I too have two forward corner panels to replace. I thought I had read that Olympic rivets were acceptable on exterior wall sheets. I can't find it now but I think it was Andy at Inland that said it. I have my inner skins removed but do not have the tools or experience to buck rivet them.

Any advice will be appreciated.
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Old 05-07-2008, 06:34 PM   #10
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Quote:
Originally Posted by vhord
I too have two forward corner panels to replace. I thought I had read that Olympic rivets were acceptable on exterior wall sheets. I can't find it now but I think it was Andy at Inland that said it. I have my inner skins removed but do not have the tools or experience to buck rivet them.

Any advice will be appreciated.
vhord,

Bucking rivets is not complicated, but a lesson would be a good idea. The equipment is a air chisel, available at Harbor Freight for about $10, a bucking bar, available at Aircraft Spruce for about $10 and up, I bought this one :P/N 12-01298, rivet sets, available at Aircraft Spruce for less than $10, rivets, correct drill bit, available from Inland for about $10 or so and an air compressor.

Since you have the inside skins out, buck rivets would be better than olympic rivets.

I would be glad to show you but you are a little far away.

Bill
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Old 05-07-2008, 06:48 PM   #11
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side window

I may have your window. Do you need the riveted frame and window or just the window glass and inner frame? The measurements I have on this one are 22x30.5 glass plus inner frame. Let me know. Ed
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Old 05-08-2008, 05:30 AM   #12
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Quote:
Originally Posted by vhord
I too have two forward corner panels to replace. I thought I had read that Olympic rivets were acceptable on exterior wall sheets. I can't find it now but I think it was Andy at Inland that said it. I have my inner skins removed but do not have the tools or experience to buck rivet them.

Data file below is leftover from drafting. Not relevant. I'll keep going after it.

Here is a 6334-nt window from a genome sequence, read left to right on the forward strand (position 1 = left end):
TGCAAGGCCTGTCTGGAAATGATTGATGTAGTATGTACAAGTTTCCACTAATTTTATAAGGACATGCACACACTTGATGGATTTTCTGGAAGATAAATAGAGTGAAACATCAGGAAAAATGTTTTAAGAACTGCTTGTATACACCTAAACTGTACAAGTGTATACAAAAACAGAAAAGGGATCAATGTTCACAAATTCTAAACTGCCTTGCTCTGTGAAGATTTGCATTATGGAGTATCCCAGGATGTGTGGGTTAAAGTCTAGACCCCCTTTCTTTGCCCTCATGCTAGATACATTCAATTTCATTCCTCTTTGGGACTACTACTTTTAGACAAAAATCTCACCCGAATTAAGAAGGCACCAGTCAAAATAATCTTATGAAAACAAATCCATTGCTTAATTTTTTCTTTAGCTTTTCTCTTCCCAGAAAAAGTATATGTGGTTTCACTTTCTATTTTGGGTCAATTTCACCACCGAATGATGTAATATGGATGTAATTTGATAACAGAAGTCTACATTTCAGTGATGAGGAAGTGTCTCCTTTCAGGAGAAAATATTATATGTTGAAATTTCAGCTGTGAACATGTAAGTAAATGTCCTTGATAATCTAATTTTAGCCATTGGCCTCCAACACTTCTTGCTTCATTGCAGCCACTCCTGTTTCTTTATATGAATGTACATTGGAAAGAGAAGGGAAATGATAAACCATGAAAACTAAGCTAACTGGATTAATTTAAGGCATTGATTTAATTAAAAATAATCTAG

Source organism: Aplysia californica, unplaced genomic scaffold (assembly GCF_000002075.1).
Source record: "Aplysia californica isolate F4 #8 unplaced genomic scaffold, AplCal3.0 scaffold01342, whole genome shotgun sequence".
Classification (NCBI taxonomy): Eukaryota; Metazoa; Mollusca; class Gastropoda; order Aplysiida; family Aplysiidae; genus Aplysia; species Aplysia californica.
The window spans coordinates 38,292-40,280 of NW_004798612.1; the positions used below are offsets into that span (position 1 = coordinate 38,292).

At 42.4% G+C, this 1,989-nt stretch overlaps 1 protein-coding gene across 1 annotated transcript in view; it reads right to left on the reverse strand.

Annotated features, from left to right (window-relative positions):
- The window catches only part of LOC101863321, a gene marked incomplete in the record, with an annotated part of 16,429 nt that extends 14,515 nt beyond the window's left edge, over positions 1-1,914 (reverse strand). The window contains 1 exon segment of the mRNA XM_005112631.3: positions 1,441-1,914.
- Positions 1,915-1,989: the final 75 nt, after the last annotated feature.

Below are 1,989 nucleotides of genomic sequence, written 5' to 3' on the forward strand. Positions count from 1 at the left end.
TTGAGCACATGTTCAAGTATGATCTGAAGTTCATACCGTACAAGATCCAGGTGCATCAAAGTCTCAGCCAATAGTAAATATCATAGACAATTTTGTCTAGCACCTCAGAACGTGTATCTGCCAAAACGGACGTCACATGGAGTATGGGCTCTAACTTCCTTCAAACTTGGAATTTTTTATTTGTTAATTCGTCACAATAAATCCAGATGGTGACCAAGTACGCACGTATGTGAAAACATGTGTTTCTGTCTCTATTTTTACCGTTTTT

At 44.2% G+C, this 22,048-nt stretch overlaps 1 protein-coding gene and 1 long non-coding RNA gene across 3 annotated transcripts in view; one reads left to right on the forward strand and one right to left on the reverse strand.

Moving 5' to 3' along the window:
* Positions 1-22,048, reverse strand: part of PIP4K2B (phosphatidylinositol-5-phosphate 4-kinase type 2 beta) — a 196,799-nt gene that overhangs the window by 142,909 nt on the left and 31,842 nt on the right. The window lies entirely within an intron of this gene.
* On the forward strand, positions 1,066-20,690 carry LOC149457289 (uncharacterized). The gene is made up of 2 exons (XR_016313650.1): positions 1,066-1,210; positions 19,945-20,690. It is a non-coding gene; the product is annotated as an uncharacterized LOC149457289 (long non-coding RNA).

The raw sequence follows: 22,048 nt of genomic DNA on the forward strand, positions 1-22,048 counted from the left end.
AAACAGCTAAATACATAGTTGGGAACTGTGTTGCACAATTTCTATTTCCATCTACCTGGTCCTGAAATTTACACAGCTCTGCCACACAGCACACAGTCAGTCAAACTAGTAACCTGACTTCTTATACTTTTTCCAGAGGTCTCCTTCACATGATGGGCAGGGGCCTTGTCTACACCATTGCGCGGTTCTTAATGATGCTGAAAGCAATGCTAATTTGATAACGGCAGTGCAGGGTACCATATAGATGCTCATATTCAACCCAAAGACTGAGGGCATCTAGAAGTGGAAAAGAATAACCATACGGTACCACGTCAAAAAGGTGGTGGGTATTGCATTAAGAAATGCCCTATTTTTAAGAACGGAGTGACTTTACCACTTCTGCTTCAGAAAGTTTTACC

Any advice will be appreciated.
You have to buck them.... olympics will not hold up to the stress. One or two to replace a rivet that has lost it's grip is okay. Or mounting an object, but not a skin. I am very surprised to hear someone say that it was an exceptable practice to use olympics for structural repairs. It is actually much easier than you think. Just remove the interior furniture and skins. You will have complete access to the backside of the exterior skin. Aerowood has excellent pictures of how he did it. He did go the extra mile and is treating it like a plane being built for the defense industry, but he shows exactly what needs to be done. You will need a bunch of clecos too.

Ed, Are you offering more hard to find parts? Ed was the kind person that supplied my with my missing drip cap. I installed it a few weeks ago and am now polishing in that area. Thanks again Ed.
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Old 05-08-2008, 08:09 AM   #13
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Quote:
Originally Posted by 62overlander
You have to buck them.... olympics will not hold up to the stress. One or two to replace a rivet that has lost it's grip is okay. Or mounting an object, but not a skin. I am very surprised to hear someone say that it was an exceptable practice to use olympics for structural repairs.
Sorry, I really don't want to beat a dead horse but I had to look back in the forum to make sure that I had not dreamed something. One of the threads that I was referring to is this one.

Also, if buck rivets are a must I may have a problem with a large sheet that was apparently replaced on the street side by the PO or dealer.

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The picture is of a horizonal rib but the vertical ribs are also attached with olympics. I want to do this right the first time but also I do not want to do any unnecessary work. Believe me I have plenty of other work to do.

Thanks everyone for their input.
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Old 05-08-2008, 11:23 AM   #14
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Quote:
Originally Posted by 62overlander
You have to buck them.... olympics will not hold up to the stress. One or two to replace a rivet that has lost it's grip is okay. Or mounting an object, but not a skin. I am very surprised to hear someone say that it was an exceptable practice to use olympics for structural repairs. Ed.
Olympics are a fastener. Any fastener can cause a problem if not properly used.

I helped getting the present style Olympic rivet to the market place about 37 years ago, when I was with the Insurance division of Airstream, called Caravanner Insurance Company.

The Airstream factory uses them to replace complete sheets, as well as the dealers that do that kind of work, including ourselves.

Olympics are very acceptable to repair any part of the shell, when used properly.

If not used properly, then 1000's and 1000's of sheetmetal repairs jobs would be falling apart all over the world, which they are not.

Andy